2003 WI App 74


court of appeals of wisconsin

published opinion



Case No.:



Complete Title of Case:

†Petition for Review Filed



State of Wisconsin,






Andrew S. Miller,







Opinion Filed:

March 12, 2003

Submitted on Briefs: 

January 9, 2003




Nettesheim, P.J., Anderson and Snyder, JJ.










On behalf of the plaintiff-appellant, the cause was submitted on the briefs of Michael R. Klos, assistant attorney general, and James E. Doyle, attorney general.






On behalf of the defendant-respondent, the cause was submitted on the brief of Brian C. Findley, state public defender, Madison. 










March 12, 2003


Cornelia G. Clark

Clerk of Court of Appeals



2003 WI App 74





This opinion is subject to further editing.  If published, the official version will appear in the bound volume of the Official Reports. 


A party may file with the Supreme Court a petition to review an adverse decision by the Court of Appeals.  See Wis. Stat. § 808.10 and Rule 809.62.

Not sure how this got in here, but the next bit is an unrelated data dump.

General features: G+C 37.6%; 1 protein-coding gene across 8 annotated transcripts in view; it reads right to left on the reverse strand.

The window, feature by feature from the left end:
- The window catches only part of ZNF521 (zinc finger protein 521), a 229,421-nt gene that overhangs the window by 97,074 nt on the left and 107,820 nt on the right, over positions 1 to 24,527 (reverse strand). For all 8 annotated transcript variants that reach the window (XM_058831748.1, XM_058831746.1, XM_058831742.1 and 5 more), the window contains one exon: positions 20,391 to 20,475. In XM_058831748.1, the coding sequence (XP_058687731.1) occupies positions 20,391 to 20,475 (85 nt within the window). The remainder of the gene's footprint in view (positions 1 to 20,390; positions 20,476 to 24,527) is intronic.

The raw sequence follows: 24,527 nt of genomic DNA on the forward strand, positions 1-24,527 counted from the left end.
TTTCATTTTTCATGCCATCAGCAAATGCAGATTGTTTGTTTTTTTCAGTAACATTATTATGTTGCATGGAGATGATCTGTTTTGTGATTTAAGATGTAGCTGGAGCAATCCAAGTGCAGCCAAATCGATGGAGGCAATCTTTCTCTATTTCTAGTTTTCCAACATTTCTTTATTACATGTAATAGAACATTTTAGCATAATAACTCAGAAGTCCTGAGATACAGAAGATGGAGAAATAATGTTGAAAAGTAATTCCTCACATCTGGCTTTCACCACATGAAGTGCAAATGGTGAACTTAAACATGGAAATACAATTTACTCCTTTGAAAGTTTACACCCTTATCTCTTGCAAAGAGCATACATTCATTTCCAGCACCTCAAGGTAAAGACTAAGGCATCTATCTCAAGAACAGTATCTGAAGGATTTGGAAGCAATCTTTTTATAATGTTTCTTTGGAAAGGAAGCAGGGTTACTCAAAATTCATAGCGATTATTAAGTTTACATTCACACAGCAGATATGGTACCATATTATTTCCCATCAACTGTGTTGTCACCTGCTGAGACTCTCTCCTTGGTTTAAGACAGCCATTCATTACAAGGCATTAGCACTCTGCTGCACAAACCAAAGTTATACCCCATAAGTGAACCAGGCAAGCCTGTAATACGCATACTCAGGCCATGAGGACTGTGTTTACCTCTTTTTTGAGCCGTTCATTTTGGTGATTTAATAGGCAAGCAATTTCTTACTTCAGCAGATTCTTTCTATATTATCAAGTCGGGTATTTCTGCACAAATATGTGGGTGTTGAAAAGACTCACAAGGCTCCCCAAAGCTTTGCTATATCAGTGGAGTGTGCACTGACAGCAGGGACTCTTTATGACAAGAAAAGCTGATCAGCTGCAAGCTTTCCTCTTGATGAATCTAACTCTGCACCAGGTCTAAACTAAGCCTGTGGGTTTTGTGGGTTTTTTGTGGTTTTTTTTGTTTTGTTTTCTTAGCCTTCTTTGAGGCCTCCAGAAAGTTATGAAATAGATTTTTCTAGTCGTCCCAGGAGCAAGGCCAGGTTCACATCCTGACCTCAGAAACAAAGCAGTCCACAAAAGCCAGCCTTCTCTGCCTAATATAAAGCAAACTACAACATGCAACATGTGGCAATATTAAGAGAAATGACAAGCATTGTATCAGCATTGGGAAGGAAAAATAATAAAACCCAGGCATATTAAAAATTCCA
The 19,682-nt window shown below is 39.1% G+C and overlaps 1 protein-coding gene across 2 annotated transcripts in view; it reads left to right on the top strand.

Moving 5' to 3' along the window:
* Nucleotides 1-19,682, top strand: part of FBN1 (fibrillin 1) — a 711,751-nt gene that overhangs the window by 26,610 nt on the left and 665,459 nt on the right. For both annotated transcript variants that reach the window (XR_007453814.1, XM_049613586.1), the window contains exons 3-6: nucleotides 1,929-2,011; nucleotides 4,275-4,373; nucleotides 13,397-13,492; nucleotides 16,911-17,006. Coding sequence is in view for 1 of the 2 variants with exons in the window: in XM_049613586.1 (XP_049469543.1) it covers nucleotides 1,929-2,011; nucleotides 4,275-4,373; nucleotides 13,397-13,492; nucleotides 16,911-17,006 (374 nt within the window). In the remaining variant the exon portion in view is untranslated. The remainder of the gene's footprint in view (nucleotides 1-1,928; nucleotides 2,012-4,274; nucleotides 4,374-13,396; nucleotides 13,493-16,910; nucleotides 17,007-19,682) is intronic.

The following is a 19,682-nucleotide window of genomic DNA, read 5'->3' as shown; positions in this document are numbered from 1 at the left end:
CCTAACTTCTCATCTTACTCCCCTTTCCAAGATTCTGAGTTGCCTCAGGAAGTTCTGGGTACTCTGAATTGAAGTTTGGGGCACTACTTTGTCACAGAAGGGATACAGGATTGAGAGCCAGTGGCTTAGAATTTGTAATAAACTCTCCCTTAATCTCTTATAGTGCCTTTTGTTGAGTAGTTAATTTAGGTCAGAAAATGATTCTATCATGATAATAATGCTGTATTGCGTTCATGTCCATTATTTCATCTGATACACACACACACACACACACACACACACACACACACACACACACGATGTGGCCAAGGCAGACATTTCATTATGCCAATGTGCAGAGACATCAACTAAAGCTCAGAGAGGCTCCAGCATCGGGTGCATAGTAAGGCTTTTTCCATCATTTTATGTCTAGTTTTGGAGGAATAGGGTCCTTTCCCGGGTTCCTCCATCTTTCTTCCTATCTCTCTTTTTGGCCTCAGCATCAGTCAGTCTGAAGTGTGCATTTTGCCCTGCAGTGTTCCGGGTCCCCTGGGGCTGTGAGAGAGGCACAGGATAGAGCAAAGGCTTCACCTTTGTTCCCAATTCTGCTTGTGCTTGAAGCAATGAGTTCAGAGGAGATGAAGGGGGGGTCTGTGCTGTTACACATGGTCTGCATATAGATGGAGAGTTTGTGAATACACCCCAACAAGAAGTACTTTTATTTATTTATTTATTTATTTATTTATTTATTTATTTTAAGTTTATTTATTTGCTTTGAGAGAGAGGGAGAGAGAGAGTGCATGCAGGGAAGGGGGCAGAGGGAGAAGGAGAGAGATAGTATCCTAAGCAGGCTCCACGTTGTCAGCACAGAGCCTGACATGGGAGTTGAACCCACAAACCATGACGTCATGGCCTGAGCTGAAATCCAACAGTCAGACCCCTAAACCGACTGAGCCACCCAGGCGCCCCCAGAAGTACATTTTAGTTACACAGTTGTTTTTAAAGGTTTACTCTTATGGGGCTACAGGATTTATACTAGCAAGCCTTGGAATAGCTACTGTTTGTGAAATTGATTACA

Appeal No. 



Cir. Ct. No.  00-CF-516









State of Wisconsin,






Andrew S. Miller,







            APPEAL from an order of the circuit court for Walworth County:  michael s. gibbs, Judge.  Reversed and cause remanded. 

            Before Nettesheim, P.J., Anderson and Snyder, JJ. 

1        ANDERSON, J.   The State appeals from an order of the trial court dismissing with prejudice the criminal complaint against Andrew S. Miller on the grounds that the State violated the speedy trial provisions of the Interstate Agreement on Detainers (IAD), Wis. Stat. § 976.05 (1999-2000).[1]  We hold that Miller waived his right to a speedy trial by his conduct, discharging his attorney six days before the scheduled trial and agreeing to a trial date outside of the 180-day limit.  Therefore, we reverse and remand for further proceedings.

2        The IAD “is a congressionally sanctioned interstate compact that establishes procedures for the transfer of a prisoner in one jurisdiction to the temporary custody of another.”  State v. Grzelak, 215 Wis. 2d 577, 580, 573 N.W.2d 538 (Ct. App. 1997).